My school has been focusing a lot on the Understanding by Design curriculum framework and one thing I’ve really latched onto is their framework for developing tasks, which they abbreviate as GRASPS. Here’s the framework broken down and a math example. This framework is essentially how I structured my ‘paint the parking lot’ activity: “The school administration wants to paint all the parking curbs according to the school’s colors and our class has been tasked to figure out how much it will cost. Paint costs ____ per gallon and one gallon paints _____ square meters. Use a meterstick and a calculator to calculate the surface area of one parking curb and use that to determine how much it would cost to paint all the curbs in the parking lot. Once you finish, measure the area of some other structure you think the school should paint, then write a letter to the principal explaining why you think the sch0ol should paint this and how much it will cost.” It has a goal, the student has a role, there is a tangible product they must create (the calculations and the letter), and there is an audience. Somehow adding these elements causes a serious increase in motivation for my students.

Other tasks that if my students did it with minimal direction, I’d feel comfortable that they understood the material:

Dan Meyer’s 3-Act lessons/hooks/frameworks (I’m not sure what to call these). I’m curious if other teachers have tried to use these videos/images/etc in their units – and, if they have, did you use it as a hook to introduce something? Or did you use it at the end of your unit as some sort of task-based assessment? If I can play one of these videos/show picture/etc, get my students motivated by the questions, then set them loose on trying to find the answer with minimal guidance, then I think I’d be satisfied with their understanding.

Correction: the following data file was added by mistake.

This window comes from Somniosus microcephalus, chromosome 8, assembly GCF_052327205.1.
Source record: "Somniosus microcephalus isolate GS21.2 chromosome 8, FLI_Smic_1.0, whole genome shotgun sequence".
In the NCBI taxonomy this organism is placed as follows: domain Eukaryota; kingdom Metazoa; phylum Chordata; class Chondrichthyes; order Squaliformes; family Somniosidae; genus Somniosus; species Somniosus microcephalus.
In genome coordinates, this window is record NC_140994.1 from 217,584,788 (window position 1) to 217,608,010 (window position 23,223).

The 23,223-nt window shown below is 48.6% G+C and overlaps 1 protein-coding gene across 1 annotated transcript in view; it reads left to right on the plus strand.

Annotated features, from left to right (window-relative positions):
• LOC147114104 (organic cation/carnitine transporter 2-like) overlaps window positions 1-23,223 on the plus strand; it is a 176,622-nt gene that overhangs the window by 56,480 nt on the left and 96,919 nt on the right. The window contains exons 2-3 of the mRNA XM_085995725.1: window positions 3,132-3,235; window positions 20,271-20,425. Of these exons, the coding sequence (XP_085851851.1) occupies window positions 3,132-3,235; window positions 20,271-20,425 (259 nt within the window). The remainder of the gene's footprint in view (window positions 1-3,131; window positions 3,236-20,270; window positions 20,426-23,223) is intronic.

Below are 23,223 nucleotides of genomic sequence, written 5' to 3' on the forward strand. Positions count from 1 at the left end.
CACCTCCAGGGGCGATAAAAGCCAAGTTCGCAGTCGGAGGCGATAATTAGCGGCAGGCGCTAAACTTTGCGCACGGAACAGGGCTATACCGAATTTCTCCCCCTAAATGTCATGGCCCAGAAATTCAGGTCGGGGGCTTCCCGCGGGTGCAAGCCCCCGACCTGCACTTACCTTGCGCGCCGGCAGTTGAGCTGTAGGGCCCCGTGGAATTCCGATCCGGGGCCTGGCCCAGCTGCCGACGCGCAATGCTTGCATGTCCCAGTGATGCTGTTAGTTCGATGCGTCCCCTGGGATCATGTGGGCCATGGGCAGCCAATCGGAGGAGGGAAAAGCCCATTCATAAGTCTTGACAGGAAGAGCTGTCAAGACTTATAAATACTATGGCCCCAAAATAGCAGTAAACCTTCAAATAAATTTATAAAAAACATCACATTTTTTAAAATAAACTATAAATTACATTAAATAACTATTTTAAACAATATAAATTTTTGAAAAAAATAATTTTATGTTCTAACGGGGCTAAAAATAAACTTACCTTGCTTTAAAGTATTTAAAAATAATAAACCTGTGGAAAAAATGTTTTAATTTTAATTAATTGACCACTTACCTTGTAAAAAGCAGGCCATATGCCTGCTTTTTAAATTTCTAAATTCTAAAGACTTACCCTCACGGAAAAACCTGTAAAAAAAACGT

Update 3/8/12: A reflection on using ‘What’s the question?’-type activities in their classroom: http://recipesforpi.wordpress.com/2012/03/08/w-c-y-d-w-w-c-y-d-w-t/

Also: The Common Core Illustrative Math Project. There are some amazing tasks there – they give me something to shoot for when I unit plan. By the end of the unit, if my students can do this independently, then I have done something wonderful. PS – many of the ones I’ve looked at have GRASPS elements, which I really like.

I just reread this blog post and I’m not too sure why I decided to write it. Maybe I just feel compelled to share resources (I’m talking to a group of student teachers soon, so gathering and sharing resources is on my mind). Maybe I just wanted to share that this is something I’ve decided to focus on this year and it’s been exciting to see what my students come up with. I like that building towards these tasks helps me think about how to structure my unit but also holds me accountable – I need to make sure that my students really understand each of these building blocks so when we do this activity, it won’t go horribly wrong. It also makes me  feel better when I have a completely dry lesson of practice/notes/etc – only two more days of this before we tie it all together and I set them loose on something interesting. It also makes me and the students feel good when we finish these – like we’ve done something meaningful. Not gonna lie – I got really excited when my students were figuring out parking curb areas and when their Escher tessellations were coming together.

Also somewhat related: Lisa Henry wrestles with balancing assessments with tasks. Maybe this is why I’m writing this too – as a response to her post. I don’t know – maybe this helps